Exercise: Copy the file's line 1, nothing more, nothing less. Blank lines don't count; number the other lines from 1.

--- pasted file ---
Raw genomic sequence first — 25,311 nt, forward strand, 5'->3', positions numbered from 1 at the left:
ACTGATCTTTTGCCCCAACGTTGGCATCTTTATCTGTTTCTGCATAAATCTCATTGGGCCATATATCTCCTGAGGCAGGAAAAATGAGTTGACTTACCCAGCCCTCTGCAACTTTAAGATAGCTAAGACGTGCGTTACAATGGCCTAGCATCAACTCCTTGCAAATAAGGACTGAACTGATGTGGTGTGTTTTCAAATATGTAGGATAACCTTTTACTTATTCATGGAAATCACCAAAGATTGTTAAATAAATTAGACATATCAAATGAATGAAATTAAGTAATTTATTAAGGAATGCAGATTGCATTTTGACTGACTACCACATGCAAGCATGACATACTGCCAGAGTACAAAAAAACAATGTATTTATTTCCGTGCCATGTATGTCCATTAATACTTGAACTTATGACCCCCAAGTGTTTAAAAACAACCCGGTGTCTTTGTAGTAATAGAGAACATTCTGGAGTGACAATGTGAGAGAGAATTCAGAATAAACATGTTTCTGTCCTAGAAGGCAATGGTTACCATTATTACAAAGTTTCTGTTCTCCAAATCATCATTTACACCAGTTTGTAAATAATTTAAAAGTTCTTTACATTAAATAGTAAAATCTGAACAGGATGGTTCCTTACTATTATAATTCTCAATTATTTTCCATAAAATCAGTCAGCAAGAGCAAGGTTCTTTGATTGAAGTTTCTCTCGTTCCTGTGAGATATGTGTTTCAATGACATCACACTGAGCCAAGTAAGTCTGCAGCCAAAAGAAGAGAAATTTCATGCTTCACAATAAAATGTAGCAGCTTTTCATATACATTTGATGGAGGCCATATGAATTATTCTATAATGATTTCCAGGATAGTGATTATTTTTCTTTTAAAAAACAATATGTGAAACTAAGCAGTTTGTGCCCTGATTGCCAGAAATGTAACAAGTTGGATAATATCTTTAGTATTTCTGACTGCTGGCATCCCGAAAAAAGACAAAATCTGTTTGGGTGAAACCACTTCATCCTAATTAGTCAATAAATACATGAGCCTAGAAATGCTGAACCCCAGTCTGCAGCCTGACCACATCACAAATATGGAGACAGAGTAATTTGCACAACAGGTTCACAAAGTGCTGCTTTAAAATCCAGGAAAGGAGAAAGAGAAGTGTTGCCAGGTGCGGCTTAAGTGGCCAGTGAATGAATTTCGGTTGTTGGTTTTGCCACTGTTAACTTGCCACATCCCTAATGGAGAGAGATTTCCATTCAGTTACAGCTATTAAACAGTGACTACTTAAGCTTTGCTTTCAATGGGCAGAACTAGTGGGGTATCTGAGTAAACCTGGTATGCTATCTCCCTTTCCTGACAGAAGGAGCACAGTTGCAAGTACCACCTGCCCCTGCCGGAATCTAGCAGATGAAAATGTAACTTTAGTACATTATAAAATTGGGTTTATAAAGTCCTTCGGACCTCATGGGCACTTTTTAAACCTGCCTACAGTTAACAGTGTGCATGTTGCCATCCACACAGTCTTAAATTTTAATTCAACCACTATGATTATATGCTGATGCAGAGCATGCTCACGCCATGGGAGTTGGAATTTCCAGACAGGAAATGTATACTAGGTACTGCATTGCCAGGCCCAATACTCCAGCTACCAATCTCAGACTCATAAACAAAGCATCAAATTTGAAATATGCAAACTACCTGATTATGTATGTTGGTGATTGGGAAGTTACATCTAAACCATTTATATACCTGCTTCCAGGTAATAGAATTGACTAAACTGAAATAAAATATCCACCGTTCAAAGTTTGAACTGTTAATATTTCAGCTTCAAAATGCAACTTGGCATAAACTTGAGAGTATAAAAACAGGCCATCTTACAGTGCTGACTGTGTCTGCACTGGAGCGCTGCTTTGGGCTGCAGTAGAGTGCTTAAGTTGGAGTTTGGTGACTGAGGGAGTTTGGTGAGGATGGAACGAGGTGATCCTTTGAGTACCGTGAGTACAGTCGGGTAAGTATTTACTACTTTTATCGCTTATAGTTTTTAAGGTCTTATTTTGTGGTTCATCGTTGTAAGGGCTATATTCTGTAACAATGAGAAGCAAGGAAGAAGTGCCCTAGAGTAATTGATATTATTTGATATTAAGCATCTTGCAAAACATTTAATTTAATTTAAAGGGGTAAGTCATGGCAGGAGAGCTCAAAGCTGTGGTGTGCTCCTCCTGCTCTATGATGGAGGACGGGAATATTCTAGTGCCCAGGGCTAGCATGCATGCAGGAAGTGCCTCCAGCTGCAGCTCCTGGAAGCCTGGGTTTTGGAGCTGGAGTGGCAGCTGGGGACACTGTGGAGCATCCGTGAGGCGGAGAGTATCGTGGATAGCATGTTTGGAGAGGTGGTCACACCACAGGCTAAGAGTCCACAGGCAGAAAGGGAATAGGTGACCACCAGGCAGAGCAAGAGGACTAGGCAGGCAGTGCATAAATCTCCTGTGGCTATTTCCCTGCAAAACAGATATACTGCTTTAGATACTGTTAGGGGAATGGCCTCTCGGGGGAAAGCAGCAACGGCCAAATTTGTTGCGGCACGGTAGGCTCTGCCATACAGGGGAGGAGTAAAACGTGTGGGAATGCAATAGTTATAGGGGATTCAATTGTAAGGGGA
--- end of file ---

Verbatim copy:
Raw genomic sequence first — 25,311 nt, forward strand, 5'->3', positions numbered from 1 at the left: